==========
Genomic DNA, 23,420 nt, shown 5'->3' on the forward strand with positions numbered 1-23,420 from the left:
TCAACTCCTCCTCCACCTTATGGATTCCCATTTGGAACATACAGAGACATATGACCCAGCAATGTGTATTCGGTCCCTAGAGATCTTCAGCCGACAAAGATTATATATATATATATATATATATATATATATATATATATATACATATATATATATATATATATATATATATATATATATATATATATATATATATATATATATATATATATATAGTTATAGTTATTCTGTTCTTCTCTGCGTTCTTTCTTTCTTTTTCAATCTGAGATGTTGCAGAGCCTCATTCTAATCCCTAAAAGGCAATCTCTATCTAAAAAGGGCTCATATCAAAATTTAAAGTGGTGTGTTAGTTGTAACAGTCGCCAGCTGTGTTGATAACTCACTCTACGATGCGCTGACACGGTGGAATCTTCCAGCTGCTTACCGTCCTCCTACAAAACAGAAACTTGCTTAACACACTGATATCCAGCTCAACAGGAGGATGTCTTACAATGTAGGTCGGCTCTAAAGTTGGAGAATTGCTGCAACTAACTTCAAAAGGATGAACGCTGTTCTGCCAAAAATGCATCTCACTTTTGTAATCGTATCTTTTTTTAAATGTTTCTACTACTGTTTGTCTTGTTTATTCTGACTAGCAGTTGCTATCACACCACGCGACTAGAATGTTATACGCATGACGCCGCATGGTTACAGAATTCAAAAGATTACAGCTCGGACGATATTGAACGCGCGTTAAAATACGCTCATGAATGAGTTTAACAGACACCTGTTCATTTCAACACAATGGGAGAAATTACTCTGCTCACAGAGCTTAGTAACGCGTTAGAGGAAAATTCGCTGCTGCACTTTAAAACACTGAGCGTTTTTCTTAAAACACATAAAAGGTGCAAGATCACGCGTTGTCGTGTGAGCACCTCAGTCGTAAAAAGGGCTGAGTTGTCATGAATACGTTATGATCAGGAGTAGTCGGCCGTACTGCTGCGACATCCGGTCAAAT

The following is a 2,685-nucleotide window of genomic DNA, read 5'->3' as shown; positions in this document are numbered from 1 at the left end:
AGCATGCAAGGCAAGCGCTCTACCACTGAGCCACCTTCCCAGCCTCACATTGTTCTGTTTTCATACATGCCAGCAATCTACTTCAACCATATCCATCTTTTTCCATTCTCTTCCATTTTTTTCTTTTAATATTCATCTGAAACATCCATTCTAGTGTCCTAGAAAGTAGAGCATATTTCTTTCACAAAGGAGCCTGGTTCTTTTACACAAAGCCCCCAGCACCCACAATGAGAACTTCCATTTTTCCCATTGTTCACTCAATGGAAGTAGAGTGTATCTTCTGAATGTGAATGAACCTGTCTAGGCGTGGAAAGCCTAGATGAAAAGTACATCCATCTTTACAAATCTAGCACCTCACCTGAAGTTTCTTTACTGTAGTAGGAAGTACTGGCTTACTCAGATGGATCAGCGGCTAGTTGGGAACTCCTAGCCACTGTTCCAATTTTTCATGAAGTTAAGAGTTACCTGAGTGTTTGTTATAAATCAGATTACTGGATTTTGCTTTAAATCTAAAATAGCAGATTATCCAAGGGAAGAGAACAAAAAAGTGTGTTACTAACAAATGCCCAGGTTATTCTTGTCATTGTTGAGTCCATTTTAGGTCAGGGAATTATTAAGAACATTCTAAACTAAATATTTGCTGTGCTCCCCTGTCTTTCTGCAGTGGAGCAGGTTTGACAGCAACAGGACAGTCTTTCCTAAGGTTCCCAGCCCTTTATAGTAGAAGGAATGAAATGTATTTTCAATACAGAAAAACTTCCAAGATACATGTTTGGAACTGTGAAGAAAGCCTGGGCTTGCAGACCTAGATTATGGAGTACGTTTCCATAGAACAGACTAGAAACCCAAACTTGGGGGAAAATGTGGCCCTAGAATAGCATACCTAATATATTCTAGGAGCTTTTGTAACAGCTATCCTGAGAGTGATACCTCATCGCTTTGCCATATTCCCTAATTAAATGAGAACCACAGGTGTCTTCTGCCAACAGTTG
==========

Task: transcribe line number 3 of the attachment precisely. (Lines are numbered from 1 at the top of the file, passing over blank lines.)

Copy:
The following is a 2,685-nucleotide window of genomic DNA, read 5'->3' as shown; positions in this document are numbered from 1 at the left end: